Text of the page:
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Psychologist argues that empathy is a ‘poor moral guide’ and often makes things worse

Empathy is often viewed as a miraculous cure-all against humanity’s suffering. If only we were better able to tap into another living being’s feelings, then perhaps we would treat each other kinder. There would be a better sense of social justice. Maybe there would be less violence and hatred. All in all, the world would be a better place.

Author and psychologist Paul Bloom thinks that notion couldn’t be further from the truth. In fact, he believes empathy often makes things worse.

In 2016, Bloom came out with a book titled “Against Empathy: The Case for Rational Compassion,” where he uses personal anecdotes, moments from history, scientific evidence and philosophy to make the argument that empathy, while certainly important, is a poor moral guide. Furthermore, he noted that judgments made from empathy often reflect a bias, as we naturally feel the most empathy for the people who look, speak or behave similarly to us. It’s easy to see how that can quickly become a problem.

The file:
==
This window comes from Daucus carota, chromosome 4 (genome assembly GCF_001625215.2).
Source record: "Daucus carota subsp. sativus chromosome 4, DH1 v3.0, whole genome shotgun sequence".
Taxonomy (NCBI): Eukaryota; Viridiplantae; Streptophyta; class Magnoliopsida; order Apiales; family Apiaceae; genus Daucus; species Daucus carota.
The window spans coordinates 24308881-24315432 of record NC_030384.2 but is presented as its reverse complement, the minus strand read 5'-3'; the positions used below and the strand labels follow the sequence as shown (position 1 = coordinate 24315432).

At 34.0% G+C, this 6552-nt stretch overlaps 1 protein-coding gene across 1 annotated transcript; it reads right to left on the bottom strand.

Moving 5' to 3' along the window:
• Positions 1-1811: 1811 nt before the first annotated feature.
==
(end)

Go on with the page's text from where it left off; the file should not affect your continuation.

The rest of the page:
Instead, Bloom advocates for something he calls rational compassion. In his opinion, our fairest, most equitable decisions happen when there’s a healthy combination of both logic and caring for another. This way, we can be motivated by someone’s feelings to do the right thing, without being stuck (and aimless) in their suffering.

Bloom’s book was ultimately met with mixed reviews, with some calling his work “brilliant and humane” while others deemed it an argument of semantics rather than an unconventional take. Regardless, his work shines a light on the necessity of action for creating positive change, and he makes a compelling case for examining the motivation behind even our best intentions.

You can learn more about his case against empathy in the video created by Big Think below